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Rotem Krispil


Neural Dynamics of Visual Cognition

PhD Candidate

Habelschwerdter Allee 45
Room JK 25/234
14195 Berlin

I joined the lab in October 2023. Before, I completed a double major BA in Cognitive Science and an interdisciplinary honors program in the Humanities, and an MA in Cognitive Science, at the Hebrew University of Jerusalem. I also spent a few interesting months in Nanyang Technological University, Singapore, as an exchange student. In my Masters, I investigated whether evidence can be actively accumulated without awareness of change, using change blindness stimuli and gaze information, under the supervision of Prof. Leon Deouell. Currently, I am a part of the Berlin School of Mind and Braingraduate program and funded by the DAAD. 

I also enjoy music, making cocktails (and good at it), hiking, philosophy, meditation, and art.

General research interests

Generally (vaguely) I want to understand thought: what is it made of, how do its parts relate, and what makes it change over time. I hope to do so more concretely by investigating the neural processing and encoding of visual information, and the way encoded information changes with time. I use behavioral paradigms, fMRI and theory-driven multivariate classification methods, and squint toward Phenomenology for inspiration.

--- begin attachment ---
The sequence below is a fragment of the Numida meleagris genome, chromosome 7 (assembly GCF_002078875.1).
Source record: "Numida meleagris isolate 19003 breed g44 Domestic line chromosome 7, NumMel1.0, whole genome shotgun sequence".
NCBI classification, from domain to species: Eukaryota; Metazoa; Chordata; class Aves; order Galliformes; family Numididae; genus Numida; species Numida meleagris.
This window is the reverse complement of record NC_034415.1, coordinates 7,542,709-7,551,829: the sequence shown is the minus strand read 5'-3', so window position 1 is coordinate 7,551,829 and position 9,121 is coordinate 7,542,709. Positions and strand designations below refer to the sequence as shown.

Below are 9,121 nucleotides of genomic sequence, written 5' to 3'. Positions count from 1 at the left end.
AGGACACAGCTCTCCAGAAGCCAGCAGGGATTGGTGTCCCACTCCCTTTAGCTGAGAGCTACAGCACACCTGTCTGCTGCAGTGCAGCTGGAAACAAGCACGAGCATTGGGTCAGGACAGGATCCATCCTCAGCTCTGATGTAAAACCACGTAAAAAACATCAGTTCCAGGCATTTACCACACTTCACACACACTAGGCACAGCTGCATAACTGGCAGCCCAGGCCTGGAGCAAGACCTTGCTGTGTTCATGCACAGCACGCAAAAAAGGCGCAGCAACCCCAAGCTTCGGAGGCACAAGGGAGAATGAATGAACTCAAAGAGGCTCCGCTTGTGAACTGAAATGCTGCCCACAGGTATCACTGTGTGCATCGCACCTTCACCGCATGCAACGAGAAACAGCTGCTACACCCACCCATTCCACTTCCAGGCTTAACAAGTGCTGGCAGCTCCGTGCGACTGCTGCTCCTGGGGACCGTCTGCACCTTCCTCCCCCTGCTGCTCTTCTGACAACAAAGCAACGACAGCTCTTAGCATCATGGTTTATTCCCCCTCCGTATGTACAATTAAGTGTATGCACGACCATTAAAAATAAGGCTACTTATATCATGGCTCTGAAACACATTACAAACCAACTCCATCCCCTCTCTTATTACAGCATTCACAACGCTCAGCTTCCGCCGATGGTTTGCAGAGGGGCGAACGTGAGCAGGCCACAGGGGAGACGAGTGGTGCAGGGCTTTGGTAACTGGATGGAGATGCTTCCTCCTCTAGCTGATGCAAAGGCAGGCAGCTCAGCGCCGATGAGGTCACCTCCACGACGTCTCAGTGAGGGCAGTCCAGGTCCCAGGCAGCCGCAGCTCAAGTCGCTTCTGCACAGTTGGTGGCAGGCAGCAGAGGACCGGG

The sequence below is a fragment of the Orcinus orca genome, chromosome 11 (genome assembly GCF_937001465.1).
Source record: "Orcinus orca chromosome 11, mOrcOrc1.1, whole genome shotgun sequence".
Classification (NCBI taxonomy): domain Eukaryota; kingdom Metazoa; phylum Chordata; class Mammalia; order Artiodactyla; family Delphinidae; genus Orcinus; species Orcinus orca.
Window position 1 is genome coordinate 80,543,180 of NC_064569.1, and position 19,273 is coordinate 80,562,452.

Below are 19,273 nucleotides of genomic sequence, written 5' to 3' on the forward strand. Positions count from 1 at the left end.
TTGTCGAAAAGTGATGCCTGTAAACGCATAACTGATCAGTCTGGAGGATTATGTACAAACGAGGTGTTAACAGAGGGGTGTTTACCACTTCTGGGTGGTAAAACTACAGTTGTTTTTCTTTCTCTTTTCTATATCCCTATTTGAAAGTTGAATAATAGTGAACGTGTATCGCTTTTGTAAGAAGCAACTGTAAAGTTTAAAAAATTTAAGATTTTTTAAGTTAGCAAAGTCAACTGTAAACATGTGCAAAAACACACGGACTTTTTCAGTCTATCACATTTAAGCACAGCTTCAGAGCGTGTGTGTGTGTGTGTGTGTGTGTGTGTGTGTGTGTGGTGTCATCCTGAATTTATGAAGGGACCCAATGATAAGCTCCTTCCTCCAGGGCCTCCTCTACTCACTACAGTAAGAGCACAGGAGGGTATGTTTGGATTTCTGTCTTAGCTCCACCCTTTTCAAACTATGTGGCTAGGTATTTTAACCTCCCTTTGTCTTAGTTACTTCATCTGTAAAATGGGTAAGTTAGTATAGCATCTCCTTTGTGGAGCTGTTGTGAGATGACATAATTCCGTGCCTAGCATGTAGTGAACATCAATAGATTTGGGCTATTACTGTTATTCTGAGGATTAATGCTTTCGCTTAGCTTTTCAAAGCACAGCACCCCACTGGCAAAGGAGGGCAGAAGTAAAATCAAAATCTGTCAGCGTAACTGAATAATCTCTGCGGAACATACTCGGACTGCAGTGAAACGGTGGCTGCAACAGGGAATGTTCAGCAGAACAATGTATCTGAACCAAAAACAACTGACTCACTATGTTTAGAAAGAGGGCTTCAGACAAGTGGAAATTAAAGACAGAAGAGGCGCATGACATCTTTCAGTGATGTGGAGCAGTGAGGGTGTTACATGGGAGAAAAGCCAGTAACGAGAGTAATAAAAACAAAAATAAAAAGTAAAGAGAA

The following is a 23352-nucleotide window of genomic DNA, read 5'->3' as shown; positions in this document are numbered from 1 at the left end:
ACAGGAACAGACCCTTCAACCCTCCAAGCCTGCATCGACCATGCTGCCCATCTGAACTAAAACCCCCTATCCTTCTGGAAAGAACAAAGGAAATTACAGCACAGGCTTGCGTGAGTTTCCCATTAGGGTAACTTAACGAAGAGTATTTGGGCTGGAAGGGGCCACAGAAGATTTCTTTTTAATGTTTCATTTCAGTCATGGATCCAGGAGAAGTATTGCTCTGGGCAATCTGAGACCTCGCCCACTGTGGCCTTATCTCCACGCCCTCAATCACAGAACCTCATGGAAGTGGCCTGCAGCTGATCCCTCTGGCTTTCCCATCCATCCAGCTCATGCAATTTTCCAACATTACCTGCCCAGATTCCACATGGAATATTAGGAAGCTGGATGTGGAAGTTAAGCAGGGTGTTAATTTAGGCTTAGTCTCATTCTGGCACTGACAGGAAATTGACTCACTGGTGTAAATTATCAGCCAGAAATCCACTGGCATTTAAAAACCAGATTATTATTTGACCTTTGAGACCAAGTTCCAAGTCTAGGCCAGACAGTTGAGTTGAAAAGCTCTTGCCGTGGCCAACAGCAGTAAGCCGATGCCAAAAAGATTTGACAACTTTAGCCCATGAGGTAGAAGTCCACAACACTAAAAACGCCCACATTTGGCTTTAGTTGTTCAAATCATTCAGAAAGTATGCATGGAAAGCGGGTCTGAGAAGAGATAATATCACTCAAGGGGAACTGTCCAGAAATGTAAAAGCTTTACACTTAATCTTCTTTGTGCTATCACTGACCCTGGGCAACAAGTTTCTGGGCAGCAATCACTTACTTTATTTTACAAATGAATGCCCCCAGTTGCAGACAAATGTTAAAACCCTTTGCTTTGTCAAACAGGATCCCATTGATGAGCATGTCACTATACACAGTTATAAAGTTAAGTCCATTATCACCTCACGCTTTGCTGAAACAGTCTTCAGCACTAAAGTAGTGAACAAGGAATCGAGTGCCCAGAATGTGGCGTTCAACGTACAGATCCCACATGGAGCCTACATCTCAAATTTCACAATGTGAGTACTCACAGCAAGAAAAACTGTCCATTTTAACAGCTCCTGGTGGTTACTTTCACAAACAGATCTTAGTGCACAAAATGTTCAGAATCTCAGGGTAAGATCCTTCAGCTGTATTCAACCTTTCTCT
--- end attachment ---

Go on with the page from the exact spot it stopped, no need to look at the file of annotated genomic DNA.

I am also very interested in exploring the dimensions around which concepts are defined using data-driven approaches, rich behavioral data, and using computer-rendered stimuli. 


Ongoing research projects 

Above-baseline decoding is often seen as evidence for neural representation. However, it is unclear what representation means. Although a common view of representation is the encoding and maintenance of information for use in future behavior, stimulus characteristics can often be decoded from brain activity during error trials or when subjects can’t consciously report seeing them. In my first project, I investigate the difference in information content in recorded BOLD in success and error categorization trials, and neural activity related to objects vs. background. Through these contrasts, I hope to understand what explicit neural representation of visual information means, or what additional information is processed and encoded in the visual cortex when an object is explicitly identified, beyond simple statistical regularities. 

Information about other projects will be added when available. 


Student supervision & opportunities 

I currently have no supervised students. Interested students from various backgrounds are welcome to make contact.